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Why Doom is the best Nintendo game Nintendo would never make

Nintendo’s design philosophy, explained

Why do squids turn into kids, and why are these characters part of a world so inspired by graffiti? Why does A Link Between Worlds have an artist for a villain? Why hasn’t there been a new F-Zero game in so long? What is Doom doing in the headline?

They’re all good questions, and the answer can be found in how Nintendo creates its games. The latest episode of Game Maker’s Toolkit, which you can watch above, explores how Nintendo begins with the gameplay itself, and then moves onto the theme and story in order to justify the characters’ interaction with their world.

So there hasn’t been a new F-Zero because Miyamoto hasn’t found a new mechanic or interaction for the game. “What do you want that we haven’t done before?” he asked in an interview, and it’s a simple but important question. Just more racing, but with better visuals? How do you evolve those ideas?

Squids turn into kids because the idea is that characters would move in and out of ink, and spray that ink as a form of locomotion. Spraying ink on a wall felt like graffiti, and suddenly you have an aesthetic. It seems whimsical and slightly random but, by creating the game’s framing after coming up with that central interaction, Nintendo has found some interesting and unique settings for its games.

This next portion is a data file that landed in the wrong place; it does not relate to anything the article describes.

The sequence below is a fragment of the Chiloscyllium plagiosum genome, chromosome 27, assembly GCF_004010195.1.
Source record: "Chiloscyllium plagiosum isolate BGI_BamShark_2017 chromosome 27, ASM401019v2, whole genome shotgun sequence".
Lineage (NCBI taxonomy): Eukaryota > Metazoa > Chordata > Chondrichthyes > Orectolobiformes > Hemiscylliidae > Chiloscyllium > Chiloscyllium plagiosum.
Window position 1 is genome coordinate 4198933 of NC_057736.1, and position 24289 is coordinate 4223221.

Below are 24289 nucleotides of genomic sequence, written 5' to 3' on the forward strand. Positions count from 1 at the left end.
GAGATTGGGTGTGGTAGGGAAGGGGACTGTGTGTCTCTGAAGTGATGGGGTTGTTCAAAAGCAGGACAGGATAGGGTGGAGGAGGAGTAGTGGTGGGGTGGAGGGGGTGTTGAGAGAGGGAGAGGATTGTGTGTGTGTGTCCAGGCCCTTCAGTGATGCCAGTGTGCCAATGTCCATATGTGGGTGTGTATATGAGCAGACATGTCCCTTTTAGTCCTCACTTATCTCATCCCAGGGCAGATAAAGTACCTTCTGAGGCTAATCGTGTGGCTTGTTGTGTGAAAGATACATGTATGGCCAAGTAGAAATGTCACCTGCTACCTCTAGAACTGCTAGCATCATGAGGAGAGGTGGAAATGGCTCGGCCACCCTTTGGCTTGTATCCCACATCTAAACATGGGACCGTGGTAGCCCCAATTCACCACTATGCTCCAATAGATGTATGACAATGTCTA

A Link Between Worlds features an evil artist because Nintendo had already come up with the idea that Link would turn into a flat painting and had to justify it in the story.

Which brings us to Doom, a game that revolves around its melee mechanic. It always comes back to the melee attack, even for health, and the melee attack is an idea you’re introduced to in the first few minutes of the game. While that idea didn’t inspire the game’s setting — we all know what Doom should look like and what the enemies should be — it focused the action in a way that felt much more pure than competing shooters. It feels great to play, and reviews were overwhelmingly positive.

This is a fascinating look at how Nintendo creates its worlds, and goes a long way to explaining why so many of its characters find themselves in such seemingly random situations. Some artist somewhere or, more likely, teams of them, had to find a some way to explain why this character interacts with the world in that manner, and the rest is history.

The next level of puzzles.

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